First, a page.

This right had not been extended to her, in defiance of the Act, and clearly invalidated the whole process to which she had been subjected, quite apart from the flagrant injustice of the pursuit of what was clearly a vexatious request of no substance.
Time for that Quiet Word, then.
The panel slipped out of the room, and unlike the case of the Mayor, were absent for only a matter of minutes.
It was clear that they knew there was no case to answer.
They dressed it up in the guise of a two point resolution - that members should 'sort out' their council taxes, in good time (no mention of crapita being obliged to do the same) and although there had been a technical breach ( caused by the council/crapita cocking up the bill) this could be dealt with by referring it back to the party leader (who has already dealt with the issue that isn't an issue anyway).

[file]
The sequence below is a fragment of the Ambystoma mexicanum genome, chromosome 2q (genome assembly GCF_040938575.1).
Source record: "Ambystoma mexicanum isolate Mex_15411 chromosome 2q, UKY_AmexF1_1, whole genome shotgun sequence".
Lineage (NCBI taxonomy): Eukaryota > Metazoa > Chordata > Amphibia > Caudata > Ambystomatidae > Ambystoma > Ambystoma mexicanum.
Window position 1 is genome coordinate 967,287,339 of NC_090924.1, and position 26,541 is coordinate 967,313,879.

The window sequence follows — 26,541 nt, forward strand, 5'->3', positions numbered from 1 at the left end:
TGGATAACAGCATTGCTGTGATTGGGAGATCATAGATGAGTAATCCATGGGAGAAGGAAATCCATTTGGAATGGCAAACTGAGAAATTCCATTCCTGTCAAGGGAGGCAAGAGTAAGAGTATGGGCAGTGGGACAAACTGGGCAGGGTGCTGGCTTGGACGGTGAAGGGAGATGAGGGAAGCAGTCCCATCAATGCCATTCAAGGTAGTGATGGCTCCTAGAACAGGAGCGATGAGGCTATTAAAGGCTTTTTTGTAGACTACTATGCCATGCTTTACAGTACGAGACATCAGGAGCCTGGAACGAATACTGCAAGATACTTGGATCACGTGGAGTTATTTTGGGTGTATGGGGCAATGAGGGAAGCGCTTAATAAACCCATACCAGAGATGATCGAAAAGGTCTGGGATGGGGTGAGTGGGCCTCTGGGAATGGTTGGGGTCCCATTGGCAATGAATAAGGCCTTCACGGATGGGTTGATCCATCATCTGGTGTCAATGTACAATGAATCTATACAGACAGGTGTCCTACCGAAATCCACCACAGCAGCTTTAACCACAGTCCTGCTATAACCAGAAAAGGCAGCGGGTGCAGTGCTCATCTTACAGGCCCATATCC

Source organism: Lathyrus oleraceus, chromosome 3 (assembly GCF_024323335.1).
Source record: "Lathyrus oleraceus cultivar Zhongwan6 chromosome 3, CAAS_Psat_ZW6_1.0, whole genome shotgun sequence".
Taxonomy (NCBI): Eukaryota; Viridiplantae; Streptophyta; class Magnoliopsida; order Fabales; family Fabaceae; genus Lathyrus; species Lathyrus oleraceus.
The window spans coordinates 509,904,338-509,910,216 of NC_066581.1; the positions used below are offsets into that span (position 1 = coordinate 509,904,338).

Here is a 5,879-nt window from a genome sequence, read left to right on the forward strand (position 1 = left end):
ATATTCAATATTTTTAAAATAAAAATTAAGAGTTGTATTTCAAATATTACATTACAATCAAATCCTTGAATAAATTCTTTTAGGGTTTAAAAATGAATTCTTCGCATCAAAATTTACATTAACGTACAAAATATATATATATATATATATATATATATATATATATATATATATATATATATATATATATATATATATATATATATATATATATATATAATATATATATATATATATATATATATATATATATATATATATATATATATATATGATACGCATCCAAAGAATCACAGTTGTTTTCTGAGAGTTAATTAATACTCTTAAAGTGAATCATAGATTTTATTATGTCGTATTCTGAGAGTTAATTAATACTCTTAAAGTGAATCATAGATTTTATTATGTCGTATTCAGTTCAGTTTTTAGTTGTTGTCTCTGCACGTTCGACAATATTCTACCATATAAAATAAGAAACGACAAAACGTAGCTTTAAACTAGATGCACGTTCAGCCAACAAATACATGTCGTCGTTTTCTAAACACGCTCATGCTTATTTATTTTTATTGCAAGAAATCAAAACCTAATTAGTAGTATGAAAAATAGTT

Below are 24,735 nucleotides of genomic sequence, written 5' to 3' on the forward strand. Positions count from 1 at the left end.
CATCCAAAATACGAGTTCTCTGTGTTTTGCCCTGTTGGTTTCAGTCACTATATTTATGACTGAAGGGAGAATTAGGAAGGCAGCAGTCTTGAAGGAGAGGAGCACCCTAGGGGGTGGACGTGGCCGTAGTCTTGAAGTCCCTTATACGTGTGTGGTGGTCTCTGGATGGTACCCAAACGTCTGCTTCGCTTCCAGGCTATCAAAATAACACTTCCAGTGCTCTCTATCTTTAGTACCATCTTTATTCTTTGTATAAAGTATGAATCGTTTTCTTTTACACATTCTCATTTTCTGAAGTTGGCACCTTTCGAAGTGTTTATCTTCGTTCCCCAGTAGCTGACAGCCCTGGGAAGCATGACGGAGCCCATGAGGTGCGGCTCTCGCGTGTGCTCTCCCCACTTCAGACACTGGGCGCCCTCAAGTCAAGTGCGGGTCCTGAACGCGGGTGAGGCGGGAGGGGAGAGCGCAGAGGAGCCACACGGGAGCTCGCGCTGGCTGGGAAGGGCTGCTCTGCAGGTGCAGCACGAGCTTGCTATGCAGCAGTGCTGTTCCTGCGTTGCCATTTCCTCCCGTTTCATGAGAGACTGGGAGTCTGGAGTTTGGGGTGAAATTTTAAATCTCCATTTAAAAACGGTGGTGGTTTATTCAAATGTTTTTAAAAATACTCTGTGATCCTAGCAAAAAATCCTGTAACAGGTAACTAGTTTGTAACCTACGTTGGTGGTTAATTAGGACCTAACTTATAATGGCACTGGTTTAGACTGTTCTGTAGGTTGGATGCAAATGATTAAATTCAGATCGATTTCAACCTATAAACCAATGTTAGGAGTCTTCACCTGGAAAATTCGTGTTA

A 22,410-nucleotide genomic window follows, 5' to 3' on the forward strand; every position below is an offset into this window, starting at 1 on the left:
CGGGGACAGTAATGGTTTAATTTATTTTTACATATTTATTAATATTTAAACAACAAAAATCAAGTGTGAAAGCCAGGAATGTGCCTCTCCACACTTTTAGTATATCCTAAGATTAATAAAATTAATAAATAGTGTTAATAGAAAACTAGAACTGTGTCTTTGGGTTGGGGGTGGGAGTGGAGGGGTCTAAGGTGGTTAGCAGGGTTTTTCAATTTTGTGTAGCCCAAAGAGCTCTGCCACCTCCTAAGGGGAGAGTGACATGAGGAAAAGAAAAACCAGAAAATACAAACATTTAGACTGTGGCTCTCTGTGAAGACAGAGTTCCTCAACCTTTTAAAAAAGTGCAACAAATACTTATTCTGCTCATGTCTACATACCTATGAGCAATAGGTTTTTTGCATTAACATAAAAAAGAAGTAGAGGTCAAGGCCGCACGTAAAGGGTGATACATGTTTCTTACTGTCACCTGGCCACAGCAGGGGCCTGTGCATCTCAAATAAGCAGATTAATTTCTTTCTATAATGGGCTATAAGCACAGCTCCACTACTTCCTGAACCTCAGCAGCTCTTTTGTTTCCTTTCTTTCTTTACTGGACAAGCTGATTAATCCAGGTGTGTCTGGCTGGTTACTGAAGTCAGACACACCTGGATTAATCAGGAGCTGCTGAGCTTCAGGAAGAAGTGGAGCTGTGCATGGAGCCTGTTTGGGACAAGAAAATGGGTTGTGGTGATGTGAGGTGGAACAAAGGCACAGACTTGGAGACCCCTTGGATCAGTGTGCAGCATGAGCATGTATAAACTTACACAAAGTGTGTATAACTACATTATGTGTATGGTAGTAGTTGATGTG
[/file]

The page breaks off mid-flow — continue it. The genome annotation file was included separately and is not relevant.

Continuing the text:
A face-saving announcement for the Tories or so they fondly wished, but a total vindication for Kath McGuirk, met with jubilation by all of her comrades, friends and supporters.
Despite the celebrations, the truth remains that as a result of this persecution, someone who had committed no wrongdoing had had to go through the distress and embarrassment of two protracted public investigations, apparently on the basis of a process promoted by political enemies, and overseen by an unqualified Monitoring Officer.
The Tories sat at the table, deflated, then slipped out of the room, unnoticed.